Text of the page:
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12/20/07 10:24 AM ET

Source: Silva, Mariners agree to deal

Right-hander to ink four-year pact, pending physical

The Mariners and free agent right-hander Carlos Silva have reached agreement on a multiyear contract, according to an American League source, and the deal could be finalized as early as Thursday, pending the outcome of a physical.

Club officials contacted late Wednesday afternoon would not confirm the signing, however.

It is believed that the 28-year-old Silva will receive a four-year, $44 million pact to help improve a starting rotation that lacked starters that pitched deep into games last season.

Silva falls into the innings-eater category, averaging more than 190 innings during the past four seasons with the Twins. He made 33 starts in 2007 and pitched at least six innings in 24 of them, including a pair of complete games. Seattle had just six complete games as a staff last season, half of them by departed right-hander Jeff Weaver.

Silva has a 55-46 record in six MLB seasons and is 47-45 with a 4.46 ERA in 125 big-league starts. He has been successful against AL West teams, posting an overall 16-8 record with a 3.48 ERA. He is 5-1 against the Angels, 3-2 against the Athletics and 3-4 against the Rangers.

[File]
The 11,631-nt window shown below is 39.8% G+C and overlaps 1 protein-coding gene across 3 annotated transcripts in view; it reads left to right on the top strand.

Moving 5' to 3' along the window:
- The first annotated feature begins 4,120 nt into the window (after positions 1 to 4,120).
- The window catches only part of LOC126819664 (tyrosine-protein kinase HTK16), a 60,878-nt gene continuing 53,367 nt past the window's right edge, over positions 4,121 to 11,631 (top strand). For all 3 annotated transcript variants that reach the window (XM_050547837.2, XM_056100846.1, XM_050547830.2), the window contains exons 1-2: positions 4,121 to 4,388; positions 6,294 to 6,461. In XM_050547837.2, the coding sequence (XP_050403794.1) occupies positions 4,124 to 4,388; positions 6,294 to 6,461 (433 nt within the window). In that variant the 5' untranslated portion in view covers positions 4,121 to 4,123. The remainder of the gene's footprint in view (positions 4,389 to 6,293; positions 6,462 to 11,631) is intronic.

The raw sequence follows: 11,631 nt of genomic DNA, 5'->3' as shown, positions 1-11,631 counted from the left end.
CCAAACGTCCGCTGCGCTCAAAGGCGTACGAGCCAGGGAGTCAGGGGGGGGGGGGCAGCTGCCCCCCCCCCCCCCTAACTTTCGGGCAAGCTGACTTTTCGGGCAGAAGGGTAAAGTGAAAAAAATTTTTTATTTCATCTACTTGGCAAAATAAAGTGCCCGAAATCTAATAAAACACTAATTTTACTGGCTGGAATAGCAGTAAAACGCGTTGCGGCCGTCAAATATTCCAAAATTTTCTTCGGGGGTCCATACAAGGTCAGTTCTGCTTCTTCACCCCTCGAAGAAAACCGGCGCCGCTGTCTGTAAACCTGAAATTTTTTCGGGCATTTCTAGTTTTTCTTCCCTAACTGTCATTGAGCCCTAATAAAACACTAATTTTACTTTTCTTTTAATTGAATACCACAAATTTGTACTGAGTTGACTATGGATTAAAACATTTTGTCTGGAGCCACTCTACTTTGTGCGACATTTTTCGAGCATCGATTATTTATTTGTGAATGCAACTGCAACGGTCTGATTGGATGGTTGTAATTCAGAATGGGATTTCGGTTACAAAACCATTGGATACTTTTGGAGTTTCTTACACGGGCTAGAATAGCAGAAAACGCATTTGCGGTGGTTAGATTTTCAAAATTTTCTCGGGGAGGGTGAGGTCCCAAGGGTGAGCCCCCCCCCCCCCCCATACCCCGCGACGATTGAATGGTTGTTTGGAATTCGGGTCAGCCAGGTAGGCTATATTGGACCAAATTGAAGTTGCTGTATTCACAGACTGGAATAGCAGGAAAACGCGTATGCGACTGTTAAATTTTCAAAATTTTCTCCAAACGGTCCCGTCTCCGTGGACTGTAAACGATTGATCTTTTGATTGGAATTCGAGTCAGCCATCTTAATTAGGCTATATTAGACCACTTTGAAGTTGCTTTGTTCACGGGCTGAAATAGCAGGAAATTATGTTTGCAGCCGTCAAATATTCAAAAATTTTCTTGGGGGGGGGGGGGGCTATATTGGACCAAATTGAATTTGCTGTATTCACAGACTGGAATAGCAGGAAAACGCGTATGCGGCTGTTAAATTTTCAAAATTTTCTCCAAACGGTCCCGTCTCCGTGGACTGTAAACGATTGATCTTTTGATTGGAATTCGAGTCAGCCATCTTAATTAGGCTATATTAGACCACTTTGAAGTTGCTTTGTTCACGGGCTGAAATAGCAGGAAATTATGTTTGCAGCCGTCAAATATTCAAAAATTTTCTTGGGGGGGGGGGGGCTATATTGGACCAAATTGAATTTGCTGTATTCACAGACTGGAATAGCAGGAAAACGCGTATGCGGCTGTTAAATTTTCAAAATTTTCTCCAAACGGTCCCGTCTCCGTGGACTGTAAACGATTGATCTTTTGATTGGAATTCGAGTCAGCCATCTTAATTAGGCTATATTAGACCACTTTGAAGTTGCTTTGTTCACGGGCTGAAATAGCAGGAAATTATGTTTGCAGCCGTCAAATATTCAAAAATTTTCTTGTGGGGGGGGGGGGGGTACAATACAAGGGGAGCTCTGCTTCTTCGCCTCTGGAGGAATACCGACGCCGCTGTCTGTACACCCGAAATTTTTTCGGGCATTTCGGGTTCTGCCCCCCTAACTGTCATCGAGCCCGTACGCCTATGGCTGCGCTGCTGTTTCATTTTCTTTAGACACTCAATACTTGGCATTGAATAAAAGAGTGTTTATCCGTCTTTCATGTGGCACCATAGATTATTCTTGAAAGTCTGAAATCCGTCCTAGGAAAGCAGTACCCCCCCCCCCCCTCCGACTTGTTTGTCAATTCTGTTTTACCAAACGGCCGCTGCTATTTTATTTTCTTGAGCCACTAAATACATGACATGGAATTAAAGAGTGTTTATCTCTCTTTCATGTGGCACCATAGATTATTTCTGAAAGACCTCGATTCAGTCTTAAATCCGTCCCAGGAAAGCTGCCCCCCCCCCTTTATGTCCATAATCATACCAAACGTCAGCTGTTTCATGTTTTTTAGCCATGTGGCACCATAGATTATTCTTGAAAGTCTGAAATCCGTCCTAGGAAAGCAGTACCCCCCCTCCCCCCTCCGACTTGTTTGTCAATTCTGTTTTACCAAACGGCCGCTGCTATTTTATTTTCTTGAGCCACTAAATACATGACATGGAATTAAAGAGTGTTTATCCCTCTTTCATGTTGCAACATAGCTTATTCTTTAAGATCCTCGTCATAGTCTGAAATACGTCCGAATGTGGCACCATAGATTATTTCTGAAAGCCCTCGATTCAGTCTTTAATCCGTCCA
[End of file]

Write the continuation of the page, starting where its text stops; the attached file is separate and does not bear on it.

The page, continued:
He also is 3-1 with a 3.18 ERA in four career starts at Safeco Field.

Exactly where the Mariners go from here remains questionable. General manager Bill Bavasi's goal going into the offseason was to add to two starting pitchers. Adding Silva to the mix would accomplish that mission as Seattle selected knuckleball specialist R.A. Dickey in the Rule 5 Draft during the Winter Meetings.

Dickey was selected as the Pacific Coast League Pitcher of the Year after compiling a 10-2 record from June 1 through the end of the season for the Triple-A Nashville Sounds.

With Silva aboard, it might enable the Mariners to back off on their efforts to acquire left-hander Erik Bedard from the Orioles and thereby allow Seattle to keep right fielder Adam Jones, among others, which is what it would take to acquire the hard-throwing lefty.

Jim Street is a reporter for MLB.com. This story was not subject to the approval of Major League Baseball or its clubs.